- Year One
- Year Two
|Creative Writing Studio 1|
|Creative Writing Studio 2|
|Creative Writing Studio 3|
|Forms & Methods 1|
|Forms & Methods 2|
|Creative Writing Thesis|
|Residency 5, Thesis Presentation / Graduation|
Creative Writing Studios
Students write original fiction, creative nonfiction, poetry, and/or literary translations. Students generate rough drafts and develop reading skills in individually tailored instruction focused on craft, literature, aesthetics, and criticism.
Each semester, students are required to submit five "packets" containing original creative work, critical responses to reading assignments, a bibliography in MLA format of literary works and texts, and letters discussing their own work and their responses to the mentor’s critiques of and advice about that work. In addition, students complete two narrative self-evaluations, one midway through the semester and one at the semester’s end.
Forms and Methods
Students draft, revise, polish a long essay on methods, materials, forms, and process and prepare a generative making session or a talk to be given at their final residency. The goal is broadening and deepening knowledge of diverse artistic sensibilities and articulating aesthetic inclinations as well as the literary models and cultural sources of those aesthetic inclinations. In addition, students draft and revise a teaching philosophy, cover letter, and teaching CV. This is done in packet exchanges with letters between graduate students and faculty mentors.
Creative Writing Thesis and Thesis Presentation
Each student revises and polishes a creative writing thesis with the goal of creating a polished, publishable, book-length manuscript of creative writing work. The creative writing thesis should exhibit deep engagement with substantive and sentence-level revision along with an exploration of aesthetic possibilities.
A thesis committee comprised of three MFA faculty members evaluates the student’s creative writing thesis. At the student’s final residency, the student attends a thesis conference during which the committee discusses the student’s work, its guiding aesthetics, processes around making, and influences, literary and otherwise. This culminates with the student giving a public reading of their creative work.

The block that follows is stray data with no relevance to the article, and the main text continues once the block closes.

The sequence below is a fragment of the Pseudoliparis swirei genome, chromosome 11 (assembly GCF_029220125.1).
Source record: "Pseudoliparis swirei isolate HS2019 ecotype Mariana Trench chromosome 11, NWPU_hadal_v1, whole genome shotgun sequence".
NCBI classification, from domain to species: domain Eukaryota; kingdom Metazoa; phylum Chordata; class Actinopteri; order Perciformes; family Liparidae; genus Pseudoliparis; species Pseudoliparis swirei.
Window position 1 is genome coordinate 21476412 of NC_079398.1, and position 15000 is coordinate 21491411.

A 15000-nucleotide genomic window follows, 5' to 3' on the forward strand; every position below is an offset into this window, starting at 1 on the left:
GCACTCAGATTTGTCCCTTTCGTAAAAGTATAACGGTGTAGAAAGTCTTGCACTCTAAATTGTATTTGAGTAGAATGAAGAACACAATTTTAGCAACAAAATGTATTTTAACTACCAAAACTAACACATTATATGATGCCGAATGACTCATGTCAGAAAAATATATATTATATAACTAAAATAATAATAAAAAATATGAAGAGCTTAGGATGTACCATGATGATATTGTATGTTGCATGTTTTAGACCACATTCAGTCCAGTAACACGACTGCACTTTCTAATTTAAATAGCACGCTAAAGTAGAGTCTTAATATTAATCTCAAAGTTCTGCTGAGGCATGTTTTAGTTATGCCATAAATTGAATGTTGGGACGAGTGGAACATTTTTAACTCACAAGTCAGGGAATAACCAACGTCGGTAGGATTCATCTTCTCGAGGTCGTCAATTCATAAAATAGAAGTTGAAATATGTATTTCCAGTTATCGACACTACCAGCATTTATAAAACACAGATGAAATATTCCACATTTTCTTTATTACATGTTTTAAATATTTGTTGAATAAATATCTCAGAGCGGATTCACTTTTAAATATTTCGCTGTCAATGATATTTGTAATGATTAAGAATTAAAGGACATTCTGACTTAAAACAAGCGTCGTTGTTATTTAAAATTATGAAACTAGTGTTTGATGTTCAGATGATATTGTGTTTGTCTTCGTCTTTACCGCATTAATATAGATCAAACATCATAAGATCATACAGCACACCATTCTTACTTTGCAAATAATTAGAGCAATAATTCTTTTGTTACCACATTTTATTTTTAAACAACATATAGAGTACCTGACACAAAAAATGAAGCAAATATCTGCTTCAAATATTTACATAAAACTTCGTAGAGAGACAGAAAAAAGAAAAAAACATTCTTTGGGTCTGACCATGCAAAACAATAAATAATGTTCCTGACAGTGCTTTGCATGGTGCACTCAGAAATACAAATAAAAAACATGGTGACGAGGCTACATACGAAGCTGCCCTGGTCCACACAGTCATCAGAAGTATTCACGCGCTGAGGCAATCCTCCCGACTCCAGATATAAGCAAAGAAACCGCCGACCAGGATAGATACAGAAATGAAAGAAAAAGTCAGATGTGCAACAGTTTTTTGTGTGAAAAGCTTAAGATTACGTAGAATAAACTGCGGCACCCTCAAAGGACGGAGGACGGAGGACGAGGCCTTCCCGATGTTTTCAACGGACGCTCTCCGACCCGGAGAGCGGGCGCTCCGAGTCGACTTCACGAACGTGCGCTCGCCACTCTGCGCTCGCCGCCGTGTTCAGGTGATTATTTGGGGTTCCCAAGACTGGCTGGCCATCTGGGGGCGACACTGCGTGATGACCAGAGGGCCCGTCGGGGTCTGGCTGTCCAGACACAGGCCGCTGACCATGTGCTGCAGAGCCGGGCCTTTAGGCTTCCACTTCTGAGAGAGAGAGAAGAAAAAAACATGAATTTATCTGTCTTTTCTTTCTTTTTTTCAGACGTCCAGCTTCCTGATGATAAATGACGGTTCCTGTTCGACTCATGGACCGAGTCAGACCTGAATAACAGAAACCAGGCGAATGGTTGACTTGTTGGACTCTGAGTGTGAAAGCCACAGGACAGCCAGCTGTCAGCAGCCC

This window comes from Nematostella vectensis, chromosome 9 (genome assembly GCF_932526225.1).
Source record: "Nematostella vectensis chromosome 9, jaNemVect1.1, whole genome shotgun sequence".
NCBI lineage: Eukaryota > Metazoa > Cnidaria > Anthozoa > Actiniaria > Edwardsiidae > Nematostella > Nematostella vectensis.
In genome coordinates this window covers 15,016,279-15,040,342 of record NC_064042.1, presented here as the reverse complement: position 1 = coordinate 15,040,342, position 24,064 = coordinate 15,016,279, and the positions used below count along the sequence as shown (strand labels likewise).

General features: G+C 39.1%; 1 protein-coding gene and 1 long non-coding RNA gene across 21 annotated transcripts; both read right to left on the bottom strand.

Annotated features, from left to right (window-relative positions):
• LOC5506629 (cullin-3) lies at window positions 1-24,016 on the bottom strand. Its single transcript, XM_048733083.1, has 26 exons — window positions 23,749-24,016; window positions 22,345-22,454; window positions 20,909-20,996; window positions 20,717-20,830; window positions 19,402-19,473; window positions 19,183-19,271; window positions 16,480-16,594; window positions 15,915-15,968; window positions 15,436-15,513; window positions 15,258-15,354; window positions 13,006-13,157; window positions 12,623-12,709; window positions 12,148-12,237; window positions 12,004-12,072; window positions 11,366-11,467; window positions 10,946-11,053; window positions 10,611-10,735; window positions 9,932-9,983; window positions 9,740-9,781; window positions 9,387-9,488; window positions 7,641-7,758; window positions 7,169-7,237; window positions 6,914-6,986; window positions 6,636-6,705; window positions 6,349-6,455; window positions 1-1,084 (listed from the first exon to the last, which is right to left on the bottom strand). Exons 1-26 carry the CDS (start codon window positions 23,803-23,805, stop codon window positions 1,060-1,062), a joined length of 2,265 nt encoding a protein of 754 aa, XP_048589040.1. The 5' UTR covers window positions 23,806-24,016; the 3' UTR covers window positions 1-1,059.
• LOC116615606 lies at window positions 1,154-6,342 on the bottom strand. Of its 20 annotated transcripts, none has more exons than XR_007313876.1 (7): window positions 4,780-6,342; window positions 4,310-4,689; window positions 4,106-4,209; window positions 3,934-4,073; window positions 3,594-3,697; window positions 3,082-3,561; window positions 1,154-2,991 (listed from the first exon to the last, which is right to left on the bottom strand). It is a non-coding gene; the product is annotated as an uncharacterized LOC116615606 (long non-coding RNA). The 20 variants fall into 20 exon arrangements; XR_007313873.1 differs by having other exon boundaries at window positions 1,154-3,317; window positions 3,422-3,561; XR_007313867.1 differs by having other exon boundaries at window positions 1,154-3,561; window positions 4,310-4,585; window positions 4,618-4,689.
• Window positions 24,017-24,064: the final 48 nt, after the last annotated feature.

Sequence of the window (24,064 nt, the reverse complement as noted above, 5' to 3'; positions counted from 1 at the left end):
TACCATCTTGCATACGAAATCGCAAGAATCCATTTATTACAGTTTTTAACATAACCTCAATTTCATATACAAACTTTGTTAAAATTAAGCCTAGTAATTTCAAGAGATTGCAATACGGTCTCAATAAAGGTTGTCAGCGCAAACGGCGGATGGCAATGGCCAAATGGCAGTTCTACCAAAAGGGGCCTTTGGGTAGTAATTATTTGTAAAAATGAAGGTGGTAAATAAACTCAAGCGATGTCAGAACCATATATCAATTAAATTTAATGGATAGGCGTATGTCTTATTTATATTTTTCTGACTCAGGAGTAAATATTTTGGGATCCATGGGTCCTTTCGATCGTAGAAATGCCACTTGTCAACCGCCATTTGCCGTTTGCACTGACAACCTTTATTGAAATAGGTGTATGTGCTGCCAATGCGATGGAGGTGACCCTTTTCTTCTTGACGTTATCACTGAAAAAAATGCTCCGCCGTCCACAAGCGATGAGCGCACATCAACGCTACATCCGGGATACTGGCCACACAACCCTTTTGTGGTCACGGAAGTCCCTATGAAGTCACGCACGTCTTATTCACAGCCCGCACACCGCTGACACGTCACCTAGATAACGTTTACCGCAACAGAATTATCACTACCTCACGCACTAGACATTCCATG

Develop and hone skills in generating, revising, and editing creative works, which include synthesizing challenges, advice, and critiques from faculty mentors and fellow graduate students, culminating in a major project (creative writing thesis) suitable for publication, exhibition, and/or performance.
Articulate students’ aesthetic inclinations as well as the literary models and cultural sources of those aesthetic inclinations. Students articulate these connections in brief critical papers or analyses for their faculty mentor’s commentary, in a polished longer critical essay on methods / materials / forms / process suitable for publication, and the oral defense of their creative writing thesis.
Integrate and apply the use of revelatory language with other artistic materials and art mediums that advocate for social change. This application can be exhibited in the longer critical essay on methods / materials / forms / process, the creative writing thesis, the creative writing thesis presentation, and/or a social practice project suitable for public engagement.
Demonstrate an active engagement in a community of writers and readers with the intentions of cultivating generosity and respect for a variety of making processes through readings, performance, written feedback to others, projects, internships, and self-evaluation.